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Ashanti Akua’ba Fertility Doll
– The legend of the origin of the Akua’ba doll comes
from the story of a woman named “Akua” who could not get pregnant and went to a local
diviner or priest and commissioned the carving of a small wooden doll.
This doll has glass beads.
Dimensions (H) 74.5cm (W) 24cm (D) 9.5cm
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The legend of the origin of the Akua’ba doll comes
from the story of a woman named “Akua”
(many variations of the name are found as there are
many variations of the spelling of “Akua’ba”)
who could not get pregnant and went to a local
diviner or priest and commissioned
the carving of a small wooden doll.
She carried and cared for the doll as if
it was her own child, feeding it, bathing it, and so on.
Soon the people in the village started calling it “Akua” “ba” –
meaning “Akua’s child”, since “ba” meaning child.
She soon became pregnant and her daughter grew up with the doll.
The legend and tradition still live on today…
If an Akan/Asante woman had difficulty conceiving she would be
encouraged to visit a local shrine accompanied by a
senior woman in her family. There she might purchase a figure
such as this, which would be placed for a period on
the altar, later to be reclaimed by the woman along with certain medicines.
The sculpture was then carried, fed,
bathed, and otherwise cared for by the woman as if it was a living baby.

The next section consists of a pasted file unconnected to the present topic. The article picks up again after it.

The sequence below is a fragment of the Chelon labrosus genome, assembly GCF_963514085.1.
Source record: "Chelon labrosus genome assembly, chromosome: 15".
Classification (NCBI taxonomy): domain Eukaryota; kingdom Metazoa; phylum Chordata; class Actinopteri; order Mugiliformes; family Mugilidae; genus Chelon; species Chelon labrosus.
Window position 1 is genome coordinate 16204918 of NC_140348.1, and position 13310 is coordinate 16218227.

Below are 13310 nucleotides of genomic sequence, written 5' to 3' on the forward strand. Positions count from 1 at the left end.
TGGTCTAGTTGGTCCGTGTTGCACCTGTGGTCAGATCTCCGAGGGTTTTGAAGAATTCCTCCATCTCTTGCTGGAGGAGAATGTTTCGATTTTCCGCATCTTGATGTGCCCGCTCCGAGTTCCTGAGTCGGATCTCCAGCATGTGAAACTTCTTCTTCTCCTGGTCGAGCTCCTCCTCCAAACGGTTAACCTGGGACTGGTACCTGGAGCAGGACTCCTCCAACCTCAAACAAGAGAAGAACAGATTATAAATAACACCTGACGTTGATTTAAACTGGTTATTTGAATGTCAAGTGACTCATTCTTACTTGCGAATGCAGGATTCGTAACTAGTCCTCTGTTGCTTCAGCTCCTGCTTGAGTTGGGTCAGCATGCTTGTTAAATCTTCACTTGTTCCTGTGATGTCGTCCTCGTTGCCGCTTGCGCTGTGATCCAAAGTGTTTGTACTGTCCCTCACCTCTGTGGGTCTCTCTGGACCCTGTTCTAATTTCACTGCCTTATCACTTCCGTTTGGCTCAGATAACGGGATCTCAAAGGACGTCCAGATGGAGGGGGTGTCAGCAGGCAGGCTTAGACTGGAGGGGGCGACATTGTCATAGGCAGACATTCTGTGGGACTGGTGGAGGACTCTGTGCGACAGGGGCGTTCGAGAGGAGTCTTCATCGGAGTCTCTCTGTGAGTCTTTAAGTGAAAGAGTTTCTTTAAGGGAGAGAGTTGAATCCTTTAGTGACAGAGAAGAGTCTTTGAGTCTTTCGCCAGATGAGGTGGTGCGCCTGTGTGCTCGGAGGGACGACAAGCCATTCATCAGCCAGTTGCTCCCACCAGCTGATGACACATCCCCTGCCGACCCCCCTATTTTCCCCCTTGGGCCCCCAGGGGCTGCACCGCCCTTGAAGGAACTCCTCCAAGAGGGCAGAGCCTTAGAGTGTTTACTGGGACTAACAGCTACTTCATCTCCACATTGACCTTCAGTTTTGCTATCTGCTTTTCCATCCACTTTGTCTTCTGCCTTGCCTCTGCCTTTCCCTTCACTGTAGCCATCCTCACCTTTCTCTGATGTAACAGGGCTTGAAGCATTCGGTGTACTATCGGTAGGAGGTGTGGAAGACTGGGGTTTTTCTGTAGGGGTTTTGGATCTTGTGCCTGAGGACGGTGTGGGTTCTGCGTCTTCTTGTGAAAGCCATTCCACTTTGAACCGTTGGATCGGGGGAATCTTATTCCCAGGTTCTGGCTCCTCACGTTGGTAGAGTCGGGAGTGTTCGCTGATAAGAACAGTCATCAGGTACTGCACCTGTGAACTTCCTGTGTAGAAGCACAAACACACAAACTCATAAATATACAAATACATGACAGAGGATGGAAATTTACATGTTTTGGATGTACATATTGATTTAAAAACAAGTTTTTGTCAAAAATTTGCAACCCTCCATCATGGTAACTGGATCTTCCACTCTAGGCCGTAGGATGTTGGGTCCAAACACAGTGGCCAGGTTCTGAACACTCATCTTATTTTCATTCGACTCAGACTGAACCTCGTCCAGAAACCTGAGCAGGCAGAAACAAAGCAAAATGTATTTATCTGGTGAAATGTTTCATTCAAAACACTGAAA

It was thought that in doing this the woman
would have a better chance to have a healthy and beautiful baby.
Once the woman conceived and had a successful
delivery, she would return the figure to the shrine as a form of offering.
If the child died, the Akua’ba might be kept by
the woman as a memorial.
The symbolism of these dolls is specific: “The flat, disk-like
head is a strongly exaggerated conception of the Akan
the ideal of beauty:
Round or oval-shaped heads are considered ideal and this is accomplished
in actual practice by the gently modeling of an infant’s soft cranial bones.
The flat profile of these figures is also more practical when they are carried
against the back wrapped in the woman’s skirt.
Also standard is the ringed neck, a convention for rolls of fat and hence
beauty and prosperity…the small scars were seen on the faces of many
Akua’ba are those made for medicinal purposes as
protection against convulsions. Most Asante Akua’ba has abstracted,
horizontal arms and a cylindrical torso with
breasts and a navel, but ending in a base rather than human legs.
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